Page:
Inhomogeneous IFSs

Iterated function systems (IFSs) are one of the most important and well-studied mechanisms for generating interesting fractal sets. An IFS is a (usually finite) collection of contractions on a compact metric space (e.g. the unit square) and for such a collection there is a unique non-empty compact set which is invariant under the action of the IFS. This set is known as the attractor. Barnsley and Demko introduced a variant on this construction, which I like very much. Instead of requiring that the attractor is invariant under the action of the IFS, one looks for a set which is invariant under the action of the IFS and taking the union with a fixed compact set (the condensation set). There is again a unique non-empty compact set with this property (the inhomogeneous attractor). This idea has applications in image compression, see the easily generated (but quite complicated) images below. The effect is that the attractor is the closure of the orbit of the condensation set under the IFS.

There are many interesting questions about inhomogeneous attractors. I am interested in their dimension in the case when the dimension in question is not countably stable, e.g. the upper box dimension. A naive guess is that the dimension should be the maximum of the dimension of the homogeneous counterpart and the dimension of the condensation set. I verified this for a large class of inhomogeneous self-similar sets here: In the above paper I also studied the lower box dimension, which behaves quite badly in this setting. It turns out that the naive guess does not always hold even for upper box dimension. The upper box dimension can 'jump up' in the presence of carefully chosen overlaps or non-conformal scaling in the IFS (e.g. self-affine sets). Some results in this direction include: Several interesting questions remain, such as, does the naive formula always hold for inhomogeneous self-similar sets contained in the line?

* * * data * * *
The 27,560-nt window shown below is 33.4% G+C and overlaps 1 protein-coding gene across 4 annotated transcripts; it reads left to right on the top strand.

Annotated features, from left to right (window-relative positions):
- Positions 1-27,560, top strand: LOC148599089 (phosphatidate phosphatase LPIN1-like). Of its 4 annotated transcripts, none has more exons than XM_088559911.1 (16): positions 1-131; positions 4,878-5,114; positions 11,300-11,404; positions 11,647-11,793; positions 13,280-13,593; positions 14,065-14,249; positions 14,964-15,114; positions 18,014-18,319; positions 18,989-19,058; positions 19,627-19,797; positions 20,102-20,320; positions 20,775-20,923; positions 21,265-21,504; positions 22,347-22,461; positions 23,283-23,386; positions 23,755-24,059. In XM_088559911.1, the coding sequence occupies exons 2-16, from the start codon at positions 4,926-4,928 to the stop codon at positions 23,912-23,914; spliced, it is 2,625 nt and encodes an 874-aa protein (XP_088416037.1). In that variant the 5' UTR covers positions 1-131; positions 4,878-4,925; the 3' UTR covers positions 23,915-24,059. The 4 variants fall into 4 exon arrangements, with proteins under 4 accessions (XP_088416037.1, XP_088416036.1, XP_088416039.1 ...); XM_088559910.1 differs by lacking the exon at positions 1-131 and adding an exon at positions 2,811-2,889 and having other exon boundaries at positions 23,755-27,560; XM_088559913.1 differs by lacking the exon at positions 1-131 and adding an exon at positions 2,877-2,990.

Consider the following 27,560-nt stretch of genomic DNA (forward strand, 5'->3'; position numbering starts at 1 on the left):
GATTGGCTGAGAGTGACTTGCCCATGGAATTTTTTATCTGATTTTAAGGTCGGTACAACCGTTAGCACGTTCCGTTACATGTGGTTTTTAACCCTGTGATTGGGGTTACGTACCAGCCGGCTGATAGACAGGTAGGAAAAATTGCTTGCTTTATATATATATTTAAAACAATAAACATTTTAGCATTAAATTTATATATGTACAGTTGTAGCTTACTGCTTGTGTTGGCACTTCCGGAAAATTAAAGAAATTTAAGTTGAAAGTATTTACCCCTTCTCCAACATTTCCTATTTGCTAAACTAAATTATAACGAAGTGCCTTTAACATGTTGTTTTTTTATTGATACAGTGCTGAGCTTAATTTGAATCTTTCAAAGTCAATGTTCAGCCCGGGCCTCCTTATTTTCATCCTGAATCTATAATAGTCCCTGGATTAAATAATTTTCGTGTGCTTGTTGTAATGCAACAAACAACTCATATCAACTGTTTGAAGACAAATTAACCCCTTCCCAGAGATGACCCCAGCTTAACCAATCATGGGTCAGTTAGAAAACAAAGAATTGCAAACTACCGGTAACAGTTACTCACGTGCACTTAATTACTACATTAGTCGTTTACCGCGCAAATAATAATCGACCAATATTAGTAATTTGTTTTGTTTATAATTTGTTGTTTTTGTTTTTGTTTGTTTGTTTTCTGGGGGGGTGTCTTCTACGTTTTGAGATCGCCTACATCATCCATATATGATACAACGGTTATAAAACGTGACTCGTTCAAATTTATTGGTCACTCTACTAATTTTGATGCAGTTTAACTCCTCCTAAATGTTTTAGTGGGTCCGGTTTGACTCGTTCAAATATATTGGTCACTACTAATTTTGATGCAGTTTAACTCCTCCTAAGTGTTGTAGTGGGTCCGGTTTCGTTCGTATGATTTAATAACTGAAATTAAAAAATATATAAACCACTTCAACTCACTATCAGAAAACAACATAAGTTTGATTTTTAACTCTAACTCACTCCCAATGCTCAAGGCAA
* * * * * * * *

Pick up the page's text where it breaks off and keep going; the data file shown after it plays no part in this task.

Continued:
Together with Tom Bartlett I considered a variant on inhomogeneous attractors in the context of actions of Kleinian groups: I gave a talk about inhomogeneous IFSs at Fractal Geometry and Stochastics 5, Tabartz 2014. Here are the slides.

On the left is an inhomogeneous attractor designed to represent a flock of birds seen from below. The condensation set is the large central bird. In the centre is the associated homogeneous attractor (for comparison). On the right is an inhomogeneous self-affine set designed to look like a forest. The condensation set is the large tree in the foreground. Can you see what the underlying IFS is?